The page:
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If you look at the basics you'll see that you don't need weight, you need resistance. The most common way of finding resistance is by using weight because you can increase it in steps, making progressive overload easily achievable. But you can also work without weights and find increasingly harder exercises rather than making the same exercise harder. I ...


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My experience seems to show that you can't significantly change anything regarding your physique with solely your body weight, even if you work out regularly for years. You can absolutely change your physique and put on muscle mass using only bodyweight. This area of working out is called callisthenics. One of my favourite callisthenics YouTubers is Chris ...


3

Bodyweight training can be referred to as calisthenics, which is a widely popular training methodology that can result in decent muscle mass. It may be a slower progression than traditional weight lifting, but you can certainly build a sizable lean physique. Your example of Brad Pitt from Fight Club is actually a pretty good example of what can be ...


2

My experience seems to show that you can't significantly change anything regarding your physique with solely your body weight, even if you work out regularly for years. On the other hand, you can find loads of shredded YouTube individuals arguing that you can build your muscles effectively with nothing but your body weight. Where's the truth? ...


2

If your goal is purely defined by 'relative strength' objectives, then gaining additional mass may not be that desirable. Sure. Relative Strength = Amount of weight you can lift, relative to your bodyweight. Absolute Strength = The maximum amount of weight you can lift, irrespective of bodyweight. Generally speaking, smaller lifters do have higher ...


1

If you already are strong and have all the muscle mass you need then you can probably train only in the 1-5 rep range and become even stronger without increasing weight. However keep in mind that skeletal muscle mass is only a fraction of your weight. Also a lot of this muscle mass is in your legs, especially if you are not used to strength training. So ...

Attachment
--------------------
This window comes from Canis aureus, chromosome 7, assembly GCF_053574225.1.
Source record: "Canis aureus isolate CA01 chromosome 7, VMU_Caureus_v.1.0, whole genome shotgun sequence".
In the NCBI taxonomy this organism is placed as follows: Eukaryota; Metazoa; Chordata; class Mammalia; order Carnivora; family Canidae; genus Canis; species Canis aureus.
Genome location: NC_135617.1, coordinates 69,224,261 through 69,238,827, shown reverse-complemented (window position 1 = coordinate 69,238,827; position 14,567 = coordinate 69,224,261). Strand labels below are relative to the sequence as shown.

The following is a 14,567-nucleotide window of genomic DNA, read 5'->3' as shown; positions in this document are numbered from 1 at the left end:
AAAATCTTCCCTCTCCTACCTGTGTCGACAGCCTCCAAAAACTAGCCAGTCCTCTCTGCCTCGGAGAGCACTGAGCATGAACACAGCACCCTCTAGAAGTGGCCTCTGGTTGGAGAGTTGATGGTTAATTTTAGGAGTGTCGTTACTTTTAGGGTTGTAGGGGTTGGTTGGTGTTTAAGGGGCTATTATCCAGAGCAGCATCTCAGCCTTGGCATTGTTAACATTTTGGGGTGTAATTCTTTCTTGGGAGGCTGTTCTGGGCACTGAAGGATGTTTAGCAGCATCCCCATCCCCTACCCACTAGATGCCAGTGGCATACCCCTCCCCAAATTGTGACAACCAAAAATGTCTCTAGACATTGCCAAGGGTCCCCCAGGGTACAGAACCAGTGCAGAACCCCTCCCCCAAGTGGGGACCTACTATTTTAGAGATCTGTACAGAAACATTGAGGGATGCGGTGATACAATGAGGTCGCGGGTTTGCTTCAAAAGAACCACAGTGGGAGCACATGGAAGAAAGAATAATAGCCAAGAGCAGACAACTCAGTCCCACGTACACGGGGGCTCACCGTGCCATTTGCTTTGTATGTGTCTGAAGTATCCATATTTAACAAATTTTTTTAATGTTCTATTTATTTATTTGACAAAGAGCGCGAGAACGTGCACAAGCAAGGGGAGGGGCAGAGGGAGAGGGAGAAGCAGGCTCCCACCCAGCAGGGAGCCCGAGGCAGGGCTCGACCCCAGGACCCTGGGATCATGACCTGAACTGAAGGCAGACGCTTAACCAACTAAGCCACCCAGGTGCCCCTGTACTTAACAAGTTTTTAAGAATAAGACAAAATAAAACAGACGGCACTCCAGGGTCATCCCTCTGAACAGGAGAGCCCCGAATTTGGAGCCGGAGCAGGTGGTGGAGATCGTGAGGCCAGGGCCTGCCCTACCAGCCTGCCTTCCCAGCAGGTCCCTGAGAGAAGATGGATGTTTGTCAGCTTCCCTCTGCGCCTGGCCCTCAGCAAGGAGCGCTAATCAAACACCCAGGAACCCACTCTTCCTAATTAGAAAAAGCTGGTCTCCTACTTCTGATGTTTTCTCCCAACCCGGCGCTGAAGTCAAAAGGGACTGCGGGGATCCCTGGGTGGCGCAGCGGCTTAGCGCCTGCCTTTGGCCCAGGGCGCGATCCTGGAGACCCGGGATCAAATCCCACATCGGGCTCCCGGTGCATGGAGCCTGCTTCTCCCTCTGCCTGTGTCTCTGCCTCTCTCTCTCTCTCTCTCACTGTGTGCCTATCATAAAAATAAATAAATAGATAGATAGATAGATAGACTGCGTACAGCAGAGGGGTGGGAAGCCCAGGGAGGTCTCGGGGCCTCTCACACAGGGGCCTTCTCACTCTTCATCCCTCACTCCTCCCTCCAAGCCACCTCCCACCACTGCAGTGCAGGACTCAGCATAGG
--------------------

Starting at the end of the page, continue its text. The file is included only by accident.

1

A simplified answer - yes. It depends on any secondary goals you have too, do you want to achieve immense strength in any specific movement, learn a skill (handstand, front lever, etc.), obtain a certain type of physique, improve your overall fitness level, etc. If you do have them, it’s good to train movements specific to your goal. There are articles ...


1

If you desire a thorough review of strength training and analyze how many variables affect the results, I would direct you towards Supertraining by Yuri V Verkhoshansky & Mel C Siff. One of the bible of training... but not an easy read. Regarding your specific question, as many times in training, it depends. On you and your objectives. If objective is ...


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Optimal is different from people to people and I can hardly find credible scientific literature. They usually extrapolate from couple of hundreds people experiments, questionable training experience (people with sedentary lifestyle can improve a lot just with better eating and suboptimal training), etc. If there would be a one-regimen-fits-all, no coach ...


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Does the squat allow to estimate the 5WD at the barbell lunges? No. It does not. Having a higher squat may allow you to have a higher lunge just by the fact that it makes you stronger. However, they are fundamentally different movements and as such, there is no set formula where you can guess what weight your lunge should be. The strategy to find the ...


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